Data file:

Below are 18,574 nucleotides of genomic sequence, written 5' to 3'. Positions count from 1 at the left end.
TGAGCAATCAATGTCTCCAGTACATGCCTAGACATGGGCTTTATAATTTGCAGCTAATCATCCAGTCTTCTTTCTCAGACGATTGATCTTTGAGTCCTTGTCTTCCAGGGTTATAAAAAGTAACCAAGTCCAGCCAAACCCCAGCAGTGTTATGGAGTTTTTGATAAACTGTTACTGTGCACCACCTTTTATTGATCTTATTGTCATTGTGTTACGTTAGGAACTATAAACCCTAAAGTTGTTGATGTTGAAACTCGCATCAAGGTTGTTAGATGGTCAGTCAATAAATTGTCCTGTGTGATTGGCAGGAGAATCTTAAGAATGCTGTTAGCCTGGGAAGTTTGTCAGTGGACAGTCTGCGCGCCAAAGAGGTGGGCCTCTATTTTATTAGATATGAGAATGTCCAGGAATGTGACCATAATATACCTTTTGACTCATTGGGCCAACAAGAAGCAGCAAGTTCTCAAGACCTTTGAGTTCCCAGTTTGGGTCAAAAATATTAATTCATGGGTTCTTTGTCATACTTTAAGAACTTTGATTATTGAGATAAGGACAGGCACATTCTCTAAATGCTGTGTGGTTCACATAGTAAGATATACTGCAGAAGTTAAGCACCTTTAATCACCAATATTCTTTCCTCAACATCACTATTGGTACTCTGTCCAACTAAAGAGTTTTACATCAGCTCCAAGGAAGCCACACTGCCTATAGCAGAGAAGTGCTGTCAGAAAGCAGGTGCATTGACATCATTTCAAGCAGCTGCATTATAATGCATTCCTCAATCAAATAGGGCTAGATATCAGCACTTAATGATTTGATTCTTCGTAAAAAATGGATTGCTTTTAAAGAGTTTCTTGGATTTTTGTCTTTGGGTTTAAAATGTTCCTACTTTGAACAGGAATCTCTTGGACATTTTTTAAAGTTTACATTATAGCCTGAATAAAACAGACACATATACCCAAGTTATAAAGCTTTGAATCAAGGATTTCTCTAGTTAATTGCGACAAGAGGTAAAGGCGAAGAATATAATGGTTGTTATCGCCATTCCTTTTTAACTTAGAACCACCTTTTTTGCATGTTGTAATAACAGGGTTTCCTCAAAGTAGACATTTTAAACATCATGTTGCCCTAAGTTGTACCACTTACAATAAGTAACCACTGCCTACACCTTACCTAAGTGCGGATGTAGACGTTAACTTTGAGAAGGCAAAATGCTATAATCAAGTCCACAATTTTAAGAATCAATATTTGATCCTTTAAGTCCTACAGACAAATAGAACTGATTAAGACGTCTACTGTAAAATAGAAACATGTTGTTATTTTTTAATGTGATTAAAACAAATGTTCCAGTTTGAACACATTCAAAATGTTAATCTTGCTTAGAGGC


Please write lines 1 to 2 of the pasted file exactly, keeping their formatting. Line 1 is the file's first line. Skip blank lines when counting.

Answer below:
Below are 18,574 nucleotides of genomic sequence, written 5' to 3'. Positions count from 1 at the left end.
TGAGCAATCAATGTCTCCAGTACATGCCTAGACATGGGCTTTATAATTTGCAGCTAATCATCCAGTCTTCTTTCTCAGACGATTGATCTTTGAGTCCTTGTCTTCCAGGGTTATAAAAAGTAACCAAGTCCAGCCAAACCCCAGCAGTGTTATGGAGTTTTTGATAAACTGTTACTGTGCACCACCTTTTATTGATCTTATTGTCATTGTGTTACGTTAGGAACTATAAACCCTAAAGTTGTTGATGTTGAAACTCGCATCAAGGTTGTTAGATGGTCAGTCAATAAATTGTCCTGTGTGATTGGCAGGAGAATCTTAAGAATGCTGTTAGCCTGGGAAGTTTGTCAGTGGACAGTCTGCGCGCCAAAGAGGTGGGCCTCTATTTTATTAGATATGAGAATGTCCAGGAATGTGACCATAATATACCTTTTGACTCATTGGGCCAACAAGAAGCAGCAAGTTCTCAAGACCTTTGAGTTCCCAGTTTGGGTCAAAAATATTAATTCATGGGTTCTTTGTCATACTTTAAGAACTTTGATTATTGAGATAAGGACAGGCACATTCTCTAAATGCTGTGTGGTTCACATAGTAAGATATACTGCAGAAGTTAAGCACCTTTAATCACCAATATTCTTTCCTCAACATCACTATTGGTACTCTGTCCAACTAAAGAGTTTTACATCAGCTCCAAGGAAGCCACACTGCCTATAGCAGAGAAGTGCTGTCAGAAAGCAGGTGCATTGACATCATTTCAAGCAGCTGCATTATAATGCATTCCTCAATCAAATAGGGCTAGATATCAGCACTTAATGATTTGATTCTTCGTAAAAAATGGATTGCTTTTAAAGAGTTTCTTGGATTTTTGTCTTTGGGTTTAAAATGTTCCTACTTTGAACAGGAATCTCTTGGACATTTTTTAAAGTTTACATTATAGCCTGAATAAAACAGACACATATACCCAAGTTATAAAGCTTTGAATCAAGGATTTCTCTAGTTAATTGCGACAAGAGGTAAAGGCGAAGAATATAATGGTTGTTATCGCCATTCCTTTTTAACTTAGAACCACCTTTTTTGCATGTTGTAATAACAGGGTTTCCTCAAAGTAGACATTTTAAACATCATGTTGCCCTAAGTTGTACCACTTACAATAAGTAACCACTGCCTACACCTTACCTAAGTGCGGATGTAGACGTTAACTTTGAGAAGGCAAAATGCTATAATCAAGTCCACAATTTTAAGAATCAATATTTGATCCTTTAAGTCCTACAGACAAATAGAACTGATTAAGACGTCTACTGTAAAATAGAAACATGTTGTTATTTTTTAATGTGATTAAAACAAATGTTCCAGTTTGAACACATTCAAAATGTTAATCTTGCTTAGAGGC